Slices of Italy: Wine

There is no way I can explain Italian wine in 20 lines. Impossible. First of all, I’m an abstainer, so I don’t drink wine, though friends insist it’s as much a food as it is a drink. Then, I’m not deeply into the culture of wine, as are so many Italians, who know the subject up-and-down, inside-out and backward-forward. The thing I know about is the competition between Italy and France with regard to wine. The French zing the Italians by saying, “You have grapes of gold and wine of silver; we have grapes of silver and wine of gold.” Those are fighting words!

The Italians, on the other hand, though proud of their wines, are seldom critical of wines from other countries. I know many Italians that are highly complimentary of the wine produced in Chile, in Spain and in the USA. I’ve talked with Italian friends after their return from the US and they often remark on the high quality of American wines. But Italian wine remains number one. Every region has its own special wine, such as Chianti in Tuscany, Marsala in Sicily, Barolo in Piedmont, Tocai in Veneto. But every region, every province, every vineyard is different … unique.

The growing of the grapes is a fascinating lesson in agricultural science. That’s because it’s far beyond simple science. It’s part science, part … art, part tradition, part experience. The growers know when to plant, when to irrigate, when to harvest and much more. Then, they experiment, learning amazing things, like freezing the grapes before pressing them, which gives them a unique flavor. They know the angle at which the rows should be planted, so as to maximize sunshine. They know when to prune, when to splice, when to re-plant.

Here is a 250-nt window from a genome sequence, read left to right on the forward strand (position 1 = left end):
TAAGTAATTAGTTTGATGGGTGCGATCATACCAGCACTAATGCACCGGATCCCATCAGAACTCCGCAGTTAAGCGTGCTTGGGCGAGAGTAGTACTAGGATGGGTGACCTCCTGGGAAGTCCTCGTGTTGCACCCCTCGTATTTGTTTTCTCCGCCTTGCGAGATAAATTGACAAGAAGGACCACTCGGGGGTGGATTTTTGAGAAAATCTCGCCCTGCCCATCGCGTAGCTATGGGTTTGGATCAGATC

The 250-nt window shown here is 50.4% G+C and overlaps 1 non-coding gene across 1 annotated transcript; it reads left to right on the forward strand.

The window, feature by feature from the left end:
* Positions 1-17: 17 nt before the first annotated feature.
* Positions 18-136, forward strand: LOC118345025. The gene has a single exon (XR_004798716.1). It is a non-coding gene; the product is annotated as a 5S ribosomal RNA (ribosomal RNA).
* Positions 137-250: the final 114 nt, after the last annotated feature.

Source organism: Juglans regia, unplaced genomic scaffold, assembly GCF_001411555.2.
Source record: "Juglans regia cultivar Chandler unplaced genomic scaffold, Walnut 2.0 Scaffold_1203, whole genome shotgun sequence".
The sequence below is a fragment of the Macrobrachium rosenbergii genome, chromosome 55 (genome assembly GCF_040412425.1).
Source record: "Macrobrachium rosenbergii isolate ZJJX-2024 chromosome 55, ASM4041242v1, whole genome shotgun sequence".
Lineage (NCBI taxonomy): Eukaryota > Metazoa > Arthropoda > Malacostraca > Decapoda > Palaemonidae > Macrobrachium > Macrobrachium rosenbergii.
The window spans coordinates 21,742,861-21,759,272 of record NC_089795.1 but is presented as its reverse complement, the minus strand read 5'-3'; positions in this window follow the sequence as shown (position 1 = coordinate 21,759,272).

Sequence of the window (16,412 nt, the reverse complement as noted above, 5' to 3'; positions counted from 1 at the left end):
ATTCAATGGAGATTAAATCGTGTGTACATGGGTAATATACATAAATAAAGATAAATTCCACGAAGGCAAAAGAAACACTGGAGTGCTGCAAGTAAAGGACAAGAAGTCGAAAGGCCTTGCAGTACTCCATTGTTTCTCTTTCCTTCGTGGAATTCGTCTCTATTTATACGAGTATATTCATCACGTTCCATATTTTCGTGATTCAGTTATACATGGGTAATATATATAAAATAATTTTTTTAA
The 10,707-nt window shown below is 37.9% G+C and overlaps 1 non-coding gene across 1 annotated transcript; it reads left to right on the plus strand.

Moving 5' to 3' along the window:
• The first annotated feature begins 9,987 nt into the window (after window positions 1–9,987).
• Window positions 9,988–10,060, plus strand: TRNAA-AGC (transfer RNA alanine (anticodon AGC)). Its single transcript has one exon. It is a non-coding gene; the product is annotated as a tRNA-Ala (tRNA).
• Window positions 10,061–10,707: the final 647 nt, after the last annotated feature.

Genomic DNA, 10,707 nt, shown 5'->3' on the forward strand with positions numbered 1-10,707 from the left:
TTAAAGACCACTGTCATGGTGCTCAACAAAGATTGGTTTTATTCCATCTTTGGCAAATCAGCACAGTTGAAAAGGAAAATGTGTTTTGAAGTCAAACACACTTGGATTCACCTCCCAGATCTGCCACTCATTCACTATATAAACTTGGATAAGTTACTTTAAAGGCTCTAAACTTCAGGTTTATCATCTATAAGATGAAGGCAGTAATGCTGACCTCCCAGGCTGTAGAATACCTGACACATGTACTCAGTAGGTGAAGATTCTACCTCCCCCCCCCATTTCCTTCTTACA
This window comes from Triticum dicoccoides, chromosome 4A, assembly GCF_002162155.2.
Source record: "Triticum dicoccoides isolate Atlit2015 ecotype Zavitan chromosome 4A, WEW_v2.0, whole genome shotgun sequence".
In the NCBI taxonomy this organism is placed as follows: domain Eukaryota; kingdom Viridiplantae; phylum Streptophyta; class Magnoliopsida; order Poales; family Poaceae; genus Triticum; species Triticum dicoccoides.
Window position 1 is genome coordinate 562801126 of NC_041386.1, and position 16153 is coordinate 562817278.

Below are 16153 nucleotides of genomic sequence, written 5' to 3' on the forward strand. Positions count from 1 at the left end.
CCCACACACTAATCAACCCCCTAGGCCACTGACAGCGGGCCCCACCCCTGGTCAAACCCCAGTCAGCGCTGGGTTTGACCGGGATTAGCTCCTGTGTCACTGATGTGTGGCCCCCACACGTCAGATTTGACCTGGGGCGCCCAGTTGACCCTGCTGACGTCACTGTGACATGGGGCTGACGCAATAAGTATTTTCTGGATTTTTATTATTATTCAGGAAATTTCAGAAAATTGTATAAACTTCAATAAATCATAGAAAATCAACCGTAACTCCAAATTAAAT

Then, the consumer knows when and how to drink wine: usually red wine with meat and white wine with fish. They know how to taste it when the bottle is opened. If it doesn’t taste just right, the customer will send it back and the restaurant will not say a word, as they all want their place known for the high quality of their wine selection. How important is wine to any meal? Well, in any eating establishment in Italy, from a 5-star restaurant to the lowest trattoria, the first thing they ask is what will you be drinking. After that, they take your order for your meal.

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Dan Peterson

Dan Peterson

Long-time Head Coach of Olimpia Milano in the Italian Serie A1